I lived in England for 35 years so I have no excuse for never visiting the Republic of Ireland, a small picturesque country famous for leprechauns, its dramatic west coast and Guinness, amongst other things. Andrea and I decided to visit with my dad for a long weekend, spending our limited time between Galway, Limerick, Dungarvan and Dublin. Ryanair operates return flights from East Midlands to Dublin for under $50 making this long weekend a no-brainer.
Within little more than an hour after departure we had already collected our rental car and were stuck in Dublin’s morning rush hour traffic. Thankfully our first destination, Galway, wasn’t too far away with only two hundred kilometers to drive straight across the island on the west coast. After leaving the city we encountered an almost empty motorway and miles of amazing landscape.
Andrea and I normally have our first night accommodation booked in advance but with the abundance of guesthouses throughout Galway we decided to book on arrival. Staying with locals and dining on traditional Irish breakfasts was going to be the way to go! It wasn’t long before we found a road that was walking distance to the center of town with at least half a dozen guesthouses. The Swallow B&B promised us the best breakfast in Ireland!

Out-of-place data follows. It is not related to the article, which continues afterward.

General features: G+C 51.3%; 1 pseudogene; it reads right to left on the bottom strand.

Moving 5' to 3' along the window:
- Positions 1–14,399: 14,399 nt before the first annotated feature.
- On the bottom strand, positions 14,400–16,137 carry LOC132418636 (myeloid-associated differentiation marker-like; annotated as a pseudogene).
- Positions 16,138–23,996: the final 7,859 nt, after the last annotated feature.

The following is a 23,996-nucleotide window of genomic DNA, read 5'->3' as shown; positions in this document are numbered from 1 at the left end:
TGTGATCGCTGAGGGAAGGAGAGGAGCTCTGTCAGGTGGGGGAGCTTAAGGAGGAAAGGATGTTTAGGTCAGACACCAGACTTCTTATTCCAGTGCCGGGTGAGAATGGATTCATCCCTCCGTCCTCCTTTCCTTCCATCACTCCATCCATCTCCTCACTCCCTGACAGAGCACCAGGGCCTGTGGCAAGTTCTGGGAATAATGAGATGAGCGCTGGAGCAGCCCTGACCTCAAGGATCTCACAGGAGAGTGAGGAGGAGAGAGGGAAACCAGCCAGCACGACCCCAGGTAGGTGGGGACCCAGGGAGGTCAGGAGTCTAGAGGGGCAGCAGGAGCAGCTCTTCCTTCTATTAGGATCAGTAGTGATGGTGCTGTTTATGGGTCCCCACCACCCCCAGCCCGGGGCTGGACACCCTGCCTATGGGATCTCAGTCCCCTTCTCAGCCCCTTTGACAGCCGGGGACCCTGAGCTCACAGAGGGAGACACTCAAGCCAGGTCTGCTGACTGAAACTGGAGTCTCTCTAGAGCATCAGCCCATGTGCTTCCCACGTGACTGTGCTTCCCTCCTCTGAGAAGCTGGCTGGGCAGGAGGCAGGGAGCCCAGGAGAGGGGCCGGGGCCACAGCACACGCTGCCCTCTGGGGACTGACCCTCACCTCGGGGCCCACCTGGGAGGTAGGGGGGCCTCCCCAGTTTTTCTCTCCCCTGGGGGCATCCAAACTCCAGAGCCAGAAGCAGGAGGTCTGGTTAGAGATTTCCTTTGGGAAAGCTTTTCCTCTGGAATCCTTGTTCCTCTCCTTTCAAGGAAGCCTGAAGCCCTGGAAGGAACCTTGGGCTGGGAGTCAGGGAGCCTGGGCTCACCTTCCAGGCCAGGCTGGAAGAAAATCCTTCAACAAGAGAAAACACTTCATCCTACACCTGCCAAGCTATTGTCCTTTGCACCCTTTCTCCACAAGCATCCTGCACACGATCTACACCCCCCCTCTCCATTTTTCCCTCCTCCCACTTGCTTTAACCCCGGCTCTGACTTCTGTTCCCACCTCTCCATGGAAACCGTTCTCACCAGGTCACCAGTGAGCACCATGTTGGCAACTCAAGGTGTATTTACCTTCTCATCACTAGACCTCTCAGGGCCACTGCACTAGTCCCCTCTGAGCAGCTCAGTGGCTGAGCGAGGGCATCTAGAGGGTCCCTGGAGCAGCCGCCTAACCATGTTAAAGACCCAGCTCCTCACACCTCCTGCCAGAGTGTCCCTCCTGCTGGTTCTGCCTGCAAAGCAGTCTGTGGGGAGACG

The historical section of town, centering around Quay Street, was also the busy area, full of bars with outside patios, restaurants, and colorfully renovated buildings.We weren’t yet ready to sample the Guinness but were all more than happy to try out other beers and the local food. Fortunately Andrea was able to join us whilst still working as we had been able to buy a Meteor SIM for 10 Euros including unlimited data usage, a bargain!!
Even though this was a quiet time of year the streets were still alive with artists and entertainers trying to carve out a living, most playing a musical instrument, some etching Irish phrases into locally sought slate, and others dressed up as leprechauns. Ireland was living up to our expectations with friendly people and natural beauty.
Our second day took us along the scenic Wild Atlantic Way en route to Doolin and the Cliffs of Moher – alongside Dublin, this scenic area is what most people know Ireland for, with spectacular cliffs, hiking trails, and the Aran Islands. Early morning weather was pretty typical, with cold and very little visibility, something we hoped would change for the better as we approached the cliffs.